Flu is a highly infectious and very common viral illness
that is spread by coughs and sneezes.
It's not the same as the common
cold. Flu is caused by a different group of viruses and
symptoms tend to be more severe and last for longer.
Flu causes a sudden high temperature, headache and
general aches and pains, tiredness and sore throat.
You can also lose your appetite, feel nauseous and
have a cough. Flu symptoms can also make you feel so exhausted
and unwell that you have to stay in bed and rest until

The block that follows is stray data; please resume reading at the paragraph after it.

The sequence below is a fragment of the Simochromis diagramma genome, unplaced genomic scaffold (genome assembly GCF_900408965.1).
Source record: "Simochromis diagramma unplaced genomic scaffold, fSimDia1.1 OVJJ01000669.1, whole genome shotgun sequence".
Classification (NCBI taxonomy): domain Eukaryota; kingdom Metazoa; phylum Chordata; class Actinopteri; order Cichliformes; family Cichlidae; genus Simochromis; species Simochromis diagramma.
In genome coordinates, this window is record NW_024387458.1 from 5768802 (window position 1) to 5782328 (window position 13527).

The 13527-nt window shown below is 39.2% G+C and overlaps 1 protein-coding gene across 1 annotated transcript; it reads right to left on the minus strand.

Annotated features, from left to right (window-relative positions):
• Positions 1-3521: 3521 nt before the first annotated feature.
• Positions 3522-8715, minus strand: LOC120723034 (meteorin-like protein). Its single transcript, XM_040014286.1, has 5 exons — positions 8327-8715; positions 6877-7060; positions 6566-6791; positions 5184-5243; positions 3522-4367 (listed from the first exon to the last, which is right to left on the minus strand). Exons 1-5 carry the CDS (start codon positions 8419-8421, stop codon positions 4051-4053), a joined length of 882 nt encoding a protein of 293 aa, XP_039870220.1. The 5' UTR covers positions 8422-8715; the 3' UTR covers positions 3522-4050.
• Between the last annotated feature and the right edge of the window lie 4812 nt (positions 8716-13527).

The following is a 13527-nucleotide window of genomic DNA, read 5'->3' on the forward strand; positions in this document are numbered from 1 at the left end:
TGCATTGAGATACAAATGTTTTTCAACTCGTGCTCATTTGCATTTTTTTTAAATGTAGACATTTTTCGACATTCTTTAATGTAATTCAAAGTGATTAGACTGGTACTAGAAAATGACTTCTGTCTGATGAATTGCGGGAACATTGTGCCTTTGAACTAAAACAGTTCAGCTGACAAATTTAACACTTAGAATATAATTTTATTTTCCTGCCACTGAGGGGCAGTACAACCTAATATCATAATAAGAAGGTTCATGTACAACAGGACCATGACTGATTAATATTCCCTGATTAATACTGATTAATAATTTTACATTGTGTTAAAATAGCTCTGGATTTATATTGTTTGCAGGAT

you feel better.
It is possible to catch flu – short for
influenza – all year round, but it is especially common in
winter, which is why it is also known as 'seasonal flu'.
Swine flu, also called H1N1 flu, is a
relatively new strain of flu and it was one of the main flu viruses
circulating in the winter of 2010 and was therefore included in the
It can be difficult to tell the difference
between seasonal flu and swine flu. They both have similar symptoms
(fever, cough, sore throat, aching muscles) and are caught and
spread in the same way.
For other information and weblinks to the NHS
‘Catch it bin it kill it’ campaign to reduce risks of flu and other
illnesses go to: